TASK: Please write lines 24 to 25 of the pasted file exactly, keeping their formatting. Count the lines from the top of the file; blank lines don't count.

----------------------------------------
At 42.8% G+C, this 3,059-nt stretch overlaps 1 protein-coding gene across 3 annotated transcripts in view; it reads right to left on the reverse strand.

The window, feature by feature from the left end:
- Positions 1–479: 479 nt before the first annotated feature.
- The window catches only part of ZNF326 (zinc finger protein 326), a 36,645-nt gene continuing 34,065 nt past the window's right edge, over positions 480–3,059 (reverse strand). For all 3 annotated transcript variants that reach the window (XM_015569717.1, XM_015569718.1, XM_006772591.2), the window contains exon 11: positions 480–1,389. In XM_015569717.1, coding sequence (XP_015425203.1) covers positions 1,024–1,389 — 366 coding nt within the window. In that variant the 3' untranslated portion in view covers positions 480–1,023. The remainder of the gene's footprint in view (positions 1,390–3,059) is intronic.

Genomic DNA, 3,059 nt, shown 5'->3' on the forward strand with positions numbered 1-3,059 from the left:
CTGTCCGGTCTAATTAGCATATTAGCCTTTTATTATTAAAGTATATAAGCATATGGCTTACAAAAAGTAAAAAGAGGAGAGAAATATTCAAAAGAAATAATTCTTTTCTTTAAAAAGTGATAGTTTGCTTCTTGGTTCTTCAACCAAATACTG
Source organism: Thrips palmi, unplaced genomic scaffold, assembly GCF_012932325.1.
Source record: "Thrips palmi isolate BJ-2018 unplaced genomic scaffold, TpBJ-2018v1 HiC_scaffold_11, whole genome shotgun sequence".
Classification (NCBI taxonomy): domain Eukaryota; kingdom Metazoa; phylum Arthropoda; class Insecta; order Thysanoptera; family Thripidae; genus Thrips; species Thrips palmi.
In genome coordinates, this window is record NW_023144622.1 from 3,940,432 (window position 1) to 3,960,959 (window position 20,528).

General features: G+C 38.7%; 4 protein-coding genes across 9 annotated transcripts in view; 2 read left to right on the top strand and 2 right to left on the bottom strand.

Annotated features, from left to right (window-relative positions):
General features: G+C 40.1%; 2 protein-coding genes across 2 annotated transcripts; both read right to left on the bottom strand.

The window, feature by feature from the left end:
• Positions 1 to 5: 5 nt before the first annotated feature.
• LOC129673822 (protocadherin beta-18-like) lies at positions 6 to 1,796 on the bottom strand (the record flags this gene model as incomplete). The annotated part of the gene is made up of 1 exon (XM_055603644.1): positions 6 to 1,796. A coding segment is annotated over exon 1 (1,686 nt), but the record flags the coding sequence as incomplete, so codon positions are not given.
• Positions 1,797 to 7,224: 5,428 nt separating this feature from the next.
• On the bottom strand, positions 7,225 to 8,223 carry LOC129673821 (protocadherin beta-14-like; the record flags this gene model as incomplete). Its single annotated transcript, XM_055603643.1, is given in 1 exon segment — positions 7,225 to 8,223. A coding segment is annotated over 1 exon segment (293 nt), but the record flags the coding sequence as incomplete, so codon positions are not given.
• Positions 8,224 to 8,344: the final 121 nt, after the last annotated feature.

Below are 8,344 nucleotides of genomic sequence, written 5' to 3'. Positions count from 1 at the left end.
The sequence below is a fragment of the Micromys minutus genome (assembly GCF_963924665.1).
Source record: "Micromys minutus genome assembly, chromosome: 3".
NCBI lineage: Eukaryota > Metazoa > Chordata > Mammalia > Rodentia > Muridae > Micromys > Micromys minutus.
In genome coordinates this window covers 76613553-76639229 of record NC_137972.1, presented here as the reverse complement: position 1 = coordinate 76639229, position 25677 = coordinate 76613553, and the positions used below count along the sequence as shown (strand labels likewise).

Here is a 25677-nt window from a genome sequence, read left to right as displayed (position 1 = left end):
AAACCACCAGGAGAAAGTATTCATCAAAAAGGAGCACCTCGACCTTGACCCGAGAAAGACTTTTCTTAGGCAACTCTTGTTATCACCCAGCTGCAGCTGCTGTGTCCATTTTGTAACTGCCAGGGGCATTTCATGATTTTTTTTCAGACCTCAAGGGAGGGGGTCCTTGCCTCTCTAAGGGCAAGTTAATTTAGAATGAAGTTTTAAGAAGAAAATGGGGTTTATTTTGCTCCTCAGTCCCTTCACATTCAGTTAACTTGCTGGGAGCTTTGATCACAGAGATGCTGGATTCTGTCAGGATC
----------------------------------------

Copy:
In genome coordinates this window covers 76613553-76639229 of record NC_137972.1, presented here as the reverse complement: position 1 = coordinate 76639229, position 25677 = coordinate 76613553, and the positions used below count along the sequence as shown (strand labels likewise).

Here is a 25677-nt window from a genome sequence, read left to right as displayed (position 1 = left end):